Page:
both him and his bike sprawling across the road at sixty-five miles an hour.
Jimmy hit the bastard on his right hand. If the shot didn’t kill him, the
spectacular crash would. Of course, the freight truck jackknifing over the
top of the poor bastard was just icing on the cake. Figuring he had earned a
bit of praise, I radioed, “Good one, kid. Where’d you learn to shoot like
“I’m not a kid,” was his only reply. Asshole. He was probably an arcade
nerd growing up. Shoot-em-up games, that’s my guess.
The third test was multiple targets. I gave Jimmy the names: Mr. and Mrs.
Andrew Vines of Oakdale Retirement Community. The rest was up to him, but he
had to complete the assignment by nine o’clock that night, and it was five
thirty in the afternoon when the clock started. The Vines lived in a secure
high-rise apartment forty-five minutes away.
The kid didn’t even blink an eye; he just walked out the door.
At 8:35 p.m., Jimmy came strolling back in. His pants were ripped at the
knee and up the side. “Mission accomplished?” I asked.
“Mission accomplished,” he snickered.
“How did you get in the building?”
“Easy,” he said. “I tore my jeans, then told some old lady I crashed my
bike and had somehow lost my keys. She bought it and let me in. No questions
asked other than, ‘Are you okay, Sonny?’” I complimented him on the trick,
but Jimmy just dismissed my words.
“And how did you get into the target’s apartment?”
Jimmy smiled and shrugged his shoulders. “I just told them I couldn’t find
the family I was looking for. People always want to help a stranger in need,
I guess. I can look pretty sappy if I have to.”
I shuddered as I asked the next question. “Did you make it gruesome?” The
kid didn’t say a word and just handed me a plastic bag. Inside were three
fingers, an ear, and four little bloodied disks. “What are these?” They
almost looked like seashells.
“Kneecaps!” he boasted with a haunting smile. “It’ll have the cops racking
their brains for weeks trying to figure out the motive for this one.” The
kid really scares me. I mean, who the hell thinks of that shit, especially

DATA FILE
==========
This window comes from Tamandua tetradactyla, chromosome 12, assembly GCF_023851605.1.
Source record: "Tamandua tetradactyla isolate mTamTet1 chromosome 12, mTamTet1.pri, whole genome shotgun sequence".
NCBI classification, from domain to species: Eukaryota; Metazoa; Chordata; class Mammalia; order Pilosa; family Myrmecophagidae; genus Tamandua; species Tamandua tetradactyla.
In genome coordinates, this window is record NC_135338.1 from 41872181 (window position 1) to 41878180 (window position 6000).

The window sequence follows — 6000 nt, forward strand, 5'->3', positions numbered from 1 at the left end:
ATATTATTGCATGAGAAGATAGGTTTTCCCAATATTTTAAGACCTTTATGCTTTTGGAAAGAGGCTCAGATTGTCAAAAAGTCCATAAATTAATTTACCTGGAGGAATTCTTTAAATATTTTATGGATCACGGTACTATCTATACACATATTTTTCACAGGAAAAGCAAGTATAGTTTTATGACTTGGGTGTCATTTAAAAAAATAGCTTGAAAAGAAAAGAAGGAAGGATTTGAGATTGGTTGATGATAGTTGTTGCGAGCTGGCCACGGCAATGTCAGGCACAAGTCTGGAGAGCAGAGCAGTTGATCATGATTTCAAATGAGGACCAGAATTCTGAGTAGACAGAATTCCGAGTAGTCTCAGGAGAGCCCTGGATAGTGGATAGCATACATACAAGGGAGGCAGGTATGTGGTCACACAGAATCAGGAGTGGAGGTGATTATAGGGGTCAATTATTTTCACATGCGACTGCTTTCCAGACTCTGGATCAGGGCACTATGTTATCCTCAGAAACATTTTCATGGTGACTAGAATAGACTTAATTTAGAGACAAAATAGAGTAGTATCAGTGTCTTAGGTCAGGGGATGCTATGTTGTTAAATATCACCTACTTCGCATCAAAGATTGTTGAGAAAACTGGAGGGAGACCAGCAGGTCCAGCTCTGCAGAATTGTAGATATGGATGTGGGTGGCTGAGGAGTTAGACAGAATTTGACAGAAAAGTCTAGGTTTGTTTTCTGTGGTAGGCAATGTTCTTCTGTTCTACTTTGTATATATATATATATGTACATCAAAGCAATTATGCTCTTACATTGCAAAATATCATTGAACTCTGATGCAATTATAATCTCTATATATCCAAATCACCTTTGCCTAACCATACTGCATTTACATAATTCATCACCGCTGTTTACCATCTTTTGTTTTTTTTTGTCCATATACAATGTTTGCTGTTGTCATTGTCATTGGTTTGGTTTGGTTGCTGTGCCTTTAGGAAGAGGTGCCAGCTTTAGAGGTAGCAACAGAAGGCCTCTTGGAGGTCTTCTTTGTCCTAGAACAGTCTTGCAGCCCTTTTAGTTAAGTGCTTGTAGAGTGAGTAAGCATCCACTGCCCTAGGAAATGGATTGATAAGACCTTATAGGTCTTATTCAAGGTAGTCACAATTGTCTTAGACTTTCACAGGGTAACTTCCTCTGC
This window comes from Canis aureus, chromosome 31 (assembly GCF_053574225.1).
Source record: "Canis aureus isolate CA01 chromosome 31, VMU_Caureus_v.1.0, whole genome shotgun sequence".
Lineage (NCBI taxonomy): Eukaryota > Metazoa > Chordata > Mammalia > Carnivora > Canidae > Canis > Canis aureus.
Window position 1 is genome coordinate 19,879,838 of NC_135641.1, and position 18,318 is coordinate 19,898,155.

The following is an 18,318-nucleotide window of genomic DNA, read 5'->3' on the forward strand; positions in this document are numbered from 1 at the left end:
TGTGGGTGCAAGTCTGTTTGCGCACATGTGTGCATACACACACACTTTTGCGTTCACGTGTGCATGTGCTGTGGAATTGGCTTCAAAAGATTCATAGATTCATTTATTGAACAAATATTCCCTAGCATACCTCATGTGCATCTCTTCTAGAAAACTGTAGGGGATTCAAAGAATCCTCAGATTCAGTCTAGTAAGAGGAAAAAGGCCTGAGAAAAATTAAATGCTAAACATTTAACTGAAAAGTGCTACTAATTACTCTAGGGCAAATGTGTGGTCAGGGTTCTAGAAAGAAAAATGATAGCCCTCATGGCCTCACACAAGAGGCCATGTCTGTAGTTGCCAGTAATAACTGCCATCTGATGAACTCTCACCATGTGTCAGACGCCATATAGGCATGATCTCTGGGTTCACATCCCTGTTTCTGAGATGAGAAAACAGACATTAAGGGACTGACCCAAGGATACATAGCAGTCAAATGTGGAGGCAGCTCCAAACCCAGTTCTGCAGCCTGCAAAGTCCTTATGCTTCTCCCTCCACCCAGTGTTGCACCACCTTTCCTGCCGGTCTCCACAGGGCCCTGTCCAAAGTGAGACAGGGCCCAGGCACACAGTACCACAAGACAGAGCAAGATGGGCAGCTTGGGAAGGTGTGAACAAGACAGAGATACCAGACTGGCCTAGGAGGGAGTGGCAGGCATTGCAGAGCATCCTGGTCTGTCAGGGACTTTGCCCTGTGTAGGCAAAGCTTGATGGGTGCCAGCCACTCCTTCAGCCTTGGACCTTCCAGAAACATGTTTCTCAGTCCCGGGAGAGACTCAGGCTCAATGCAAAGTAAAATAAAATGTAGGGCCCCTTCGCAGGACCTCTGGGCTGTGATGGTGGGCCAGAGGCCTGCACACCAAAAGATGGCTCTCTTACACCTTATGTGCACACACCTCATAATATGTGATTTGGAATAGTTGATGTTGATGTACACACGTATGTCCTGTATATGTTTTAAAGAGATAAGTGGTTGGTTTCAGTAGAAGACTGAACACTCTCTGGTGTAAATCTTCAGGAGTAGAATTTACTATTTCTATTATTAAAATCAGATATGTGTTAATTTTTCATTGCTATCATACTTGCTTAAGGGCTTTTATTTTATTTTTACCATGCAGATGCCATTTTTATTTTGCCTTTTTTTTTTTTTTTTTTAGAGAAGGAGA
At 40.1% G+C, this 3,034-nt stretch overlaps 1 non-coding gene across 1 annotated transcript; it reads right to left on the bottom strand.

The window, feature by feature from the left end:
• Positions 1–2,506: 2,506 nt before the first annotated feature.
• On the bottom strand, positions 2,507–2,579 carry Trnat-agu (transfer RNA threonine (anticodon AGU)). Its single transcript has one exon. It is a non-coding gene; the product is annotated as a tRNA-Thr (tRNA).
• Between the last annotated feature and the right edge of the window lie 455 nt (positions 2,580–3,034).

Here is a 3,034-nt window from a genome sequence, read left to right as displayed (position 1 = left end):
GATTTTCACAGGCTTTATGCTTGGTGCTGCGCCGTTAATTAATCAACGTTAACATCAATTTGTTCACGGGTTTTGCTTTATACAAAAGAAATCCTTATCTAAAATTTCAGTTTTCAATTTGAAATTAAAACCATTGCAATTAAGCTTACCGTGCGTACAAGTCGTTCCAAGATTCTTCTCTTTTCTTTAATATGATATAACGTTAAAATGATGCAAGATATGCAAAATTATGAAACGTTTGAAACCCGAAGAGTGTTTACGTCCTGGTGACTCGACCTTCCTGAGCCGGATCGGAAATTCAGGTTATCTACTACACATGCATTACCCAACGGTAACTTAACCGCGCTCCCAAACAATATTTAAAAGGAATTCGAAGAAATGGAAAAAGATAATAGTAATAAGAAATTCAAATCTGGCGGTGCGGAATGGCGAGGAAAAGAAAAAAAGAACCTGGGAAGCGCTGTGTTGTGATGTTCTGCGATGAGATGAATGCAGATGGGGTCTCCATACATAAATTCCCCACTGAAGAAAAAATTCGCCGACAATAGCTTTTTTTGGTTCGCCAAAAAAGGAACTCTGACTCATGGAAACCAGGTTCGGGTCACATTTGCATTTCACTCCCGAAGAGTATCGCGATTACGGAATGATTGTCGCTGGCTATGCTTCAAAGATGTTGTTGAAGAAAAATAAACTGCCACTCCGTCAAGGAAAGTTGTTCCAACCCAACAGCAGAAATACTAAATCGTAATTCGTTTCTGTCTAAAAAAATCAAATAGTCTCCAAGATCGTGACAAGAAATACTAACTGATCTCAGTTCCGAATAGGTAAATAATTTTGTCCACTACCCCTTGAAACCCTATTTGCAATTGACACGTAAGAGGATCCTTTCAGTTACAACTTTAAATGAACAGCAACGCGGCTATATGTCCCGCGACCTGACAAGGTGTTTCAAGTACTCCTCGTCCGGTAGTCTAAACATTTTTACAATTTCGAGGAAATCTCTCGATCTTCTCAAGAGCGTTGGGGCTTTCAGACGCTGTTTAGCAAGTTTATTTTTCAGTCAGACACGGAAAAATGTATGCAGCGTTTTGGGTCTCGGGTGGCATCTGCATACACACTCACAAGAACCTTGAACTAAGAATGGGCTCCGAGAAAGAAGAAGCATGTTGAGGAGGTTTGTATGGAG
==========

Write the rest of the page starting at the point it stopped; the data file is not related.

someone so new to this kind of work?
To join the organization, you have to prove your willingness to sacrifice
anything. Number four was a test of Jimmy’s dedication. “How long have you
lived in Bakers?” I asked, easing into the task.
“All my life,” Jimmy replied with an air of indifference. “In fact, I live
just a few miles from the house I was born in. There’s not much here, but
what the hell. I figured I’d stay until a better opportunity comes along.
One boring place is as good as another, I guess.”
I followed up with, “Do you have any close relationships?” He looked down,
squirming uncomfortably as he rubbed a pattern on the rug with his
“Not really. I tend to keep to myself. Sure, I’m friendly with the people
I’m around. It seems like every year or so, I drift away and hook up with
new mates. I never really break up with the old ones…they just go away and
spend their time with other guys.” I could see Jimmy’s discomfort. His
social life was a strain; it’s probably what brought him to us in the first
place. Sometimes, a man finds living a barbarian’s life in the shadows is
preferred to blending in to normalcy alongside every other cog.
Then I sharpened my focus. “What’s your longest relationship?” Jimmy’s eyes
lit up like the lifeless wooden doll who had just taken his first breath,
infused with the spirit of a fairy princess.
“Sue Ellen Kapict,” he cooed. “I’ve had a crush on her forever. We met way
back in the first grade and have been friends ever since.” Jimmy closed his
eyes and appeared to drift off, maybe reminiscing about moments in the past
or dreaming of wonderment yet to come. “I always tried to push for more,” he
sighed. “She hasn’t given in yet; says she’s worried about losing the family
she has now—losing what we have as ‘friends’ over some short-lived fling.
I’ve always told myself, ‘Someday, you’re going to show Sue Ellen you’re the
one for her. You’re the one for her…and she’s the one for you!’” I could
feel Jimmy straining to share just a bit of his long-ago-buried bliss with
Sometimes I really hate my job. I act on someone else’s arbitrary
decisions—someone I don’t know and will probably never meet. The contracts
are filtered down to me for execution, sometimes relayed through a contact I
trust, or maybe in a note secured for my eyes only. I have no knowledge of
the circumstances leading to my orders, nor do I know what the aftermath
will be—except that the decision will end a life and ruin countless
I used to wonder why my boss never dealt with me in person. Meeting
face-to-face would help me get a better feel for the impact of my work, and
it would give them the opportunity to relish in the masterpieces I create
Now I know why. They don’t want any part of what Jimmy and I do.
“She’s your target.”
I can’t begin to imagine the mountain of emotions and questions pouring
through Jimmy’s mind. Maybe I didn’t want to know because I didn’t want to
think about how I would react if I were in his shoes.
“Can’t we pick someone else?”
“What if I can’t do this?”
But, Jimmy showed none of those reactions, no emotion at all. His only tell
was the change in his eyes. With a renewed lifeless stare, he asked one
I gave him until noon the next day. He tracked down Sue Ellen Kapict early.
Apparently, she loved quiet time in her garden and spent every Saturday
morning, from eight to eleven o’clock, caring for her plants and
For our after-action review, I chose to go without details. All I needed to